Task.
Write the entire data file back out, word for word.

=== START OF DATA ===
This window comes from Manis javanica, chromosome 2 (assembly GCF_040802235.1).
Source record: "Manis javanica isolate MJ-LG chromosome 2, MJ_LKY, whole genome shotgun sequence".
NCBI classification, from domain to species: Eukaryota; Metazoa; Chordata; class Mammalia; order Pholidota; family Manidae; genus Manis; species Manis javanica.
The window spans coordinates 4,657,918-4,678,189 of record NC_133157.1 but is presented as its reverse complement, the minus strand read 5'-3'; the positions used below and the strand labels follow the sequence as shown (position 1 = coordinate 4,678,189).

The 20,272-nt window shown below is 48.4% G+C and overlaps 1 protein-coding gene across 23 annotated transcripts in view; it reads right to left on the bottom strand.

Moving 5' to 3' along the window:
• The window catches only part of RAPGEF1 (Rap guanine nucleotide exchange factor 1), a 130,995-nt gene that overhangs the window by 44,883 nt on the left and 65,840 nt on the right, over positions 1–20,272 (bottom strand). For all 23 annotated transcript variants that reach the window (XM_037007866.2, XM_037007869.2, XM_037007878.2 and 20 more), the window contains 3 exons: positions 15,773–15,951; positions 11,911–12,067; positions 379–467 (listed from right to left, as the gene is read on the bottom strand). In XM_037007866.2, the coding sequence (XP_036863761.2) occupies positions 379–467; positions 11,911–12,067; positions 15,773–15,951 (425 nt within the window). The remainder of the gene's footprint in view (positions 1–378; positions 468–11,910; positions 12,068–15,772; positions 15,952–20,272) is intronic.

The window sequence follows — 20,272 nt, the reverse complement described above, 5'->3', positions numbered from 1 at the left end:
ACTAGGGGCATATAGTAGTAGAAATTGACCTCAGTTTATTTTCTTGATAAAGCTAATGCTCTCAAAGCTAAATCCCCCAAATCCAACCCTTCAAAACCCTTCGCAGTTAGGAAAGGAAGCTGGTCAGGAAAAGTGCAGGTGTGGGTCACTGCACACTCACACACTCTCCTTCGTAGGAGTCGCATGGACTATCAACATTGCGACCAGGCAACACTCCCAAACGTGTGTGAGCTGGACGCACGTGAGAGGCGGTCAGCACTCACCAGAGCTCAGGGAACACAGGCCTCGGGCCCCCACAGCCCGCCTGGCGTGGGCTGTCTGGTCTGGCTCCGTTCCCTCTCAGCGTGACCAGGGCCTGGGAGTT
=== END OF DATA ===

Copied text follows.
This window comes from Manis javanica, chromosome 2 (assembly GCF_040802235.1).
Source record: "Manis javanica isolate MJ-LG chromosome 2, MJ_LKY, whole genome shotgun sequence".
NCBI classification, from domain to species: Eukaryota; Metazoa; Chordata; class Mammalia; order Pholidota; family Manidae; genus Manis; species Manis javanica.
The window spans coordinates 4,657,918-4,678,189 of record NC_133157.1 but is presented as its reverse complement, the minus strand read 5'-3'; the positions used below and the strand labels follow the sequence as shown (position 1 = coordinate 4,678,189).

The 20,272-nt window shown below is 48.4% G+C and overlaps 1 protein-coding gene across 23 annotated transcripts in view; it reads right to left on the bottom strand.

Moving 5' to 3' along the window:
• The window catches only part of RAPGEF1 (Rap guanine nucleotide exchange factor 1), a 130,995-nt gene that overhangs the window by 44,883 nt on the left and 65,840 nt on the right, over positions 1–20,272 (bottom strand). For all 23 annotated transcript variants that reach the window (XM_037007866.2, XM_037007869.2, XM_037007878.2 and 20 more), the window contains 3 exons: positions 15,773–15,951; positions 11,911–12,067; positions 379–467 (listed from right to left, as the gene is read on the bottom strand). In XM_037007866.2, the coding sequence (XP_036863761.2) occupies positions 379–467; positions 11,911–12,067; positions 15,773–15,951 (425 nt within the window). The remainder of the gene's footprint in view (positions 1–378; positions 468–11,910; positions 12,068–15,772; positions 15,952–20,272) is intronic.

The window sequence follows — 20,272 nt, the reverse complement described above, 5'->3', positions numbered from 1 at the left end:
ACTAGGGGCATATAGTAGTAGAAATTGACCTCAGTTTATTTTCTTGATAAAGCTAATGCTCTCAAAGCTAAATCCCCCAAATCCAACCCTTCAAAACCCTTCGCAGTTAGGAAAGGAAGCTGGTCAGGAAAAGTGCAGGTGTGGGTCACTGCACACTCACACACTCTCCTTCGTAGGAGTCGCATGGACTATCAACATTGCGACCAGGCAACACTCCCAAACGTGTGTGAGCTGGACGCACGTGAGAGGCGGTCAGCACTCACCAGAGCTCAGGGAACACAGGCCTCGGGCCCCCACAGCCCGCCTGGCGTGGGCTGTCTGGTCTGGCTCCGTTCCCTCTCAGCGTGACCAGGGCCTGGGAGTT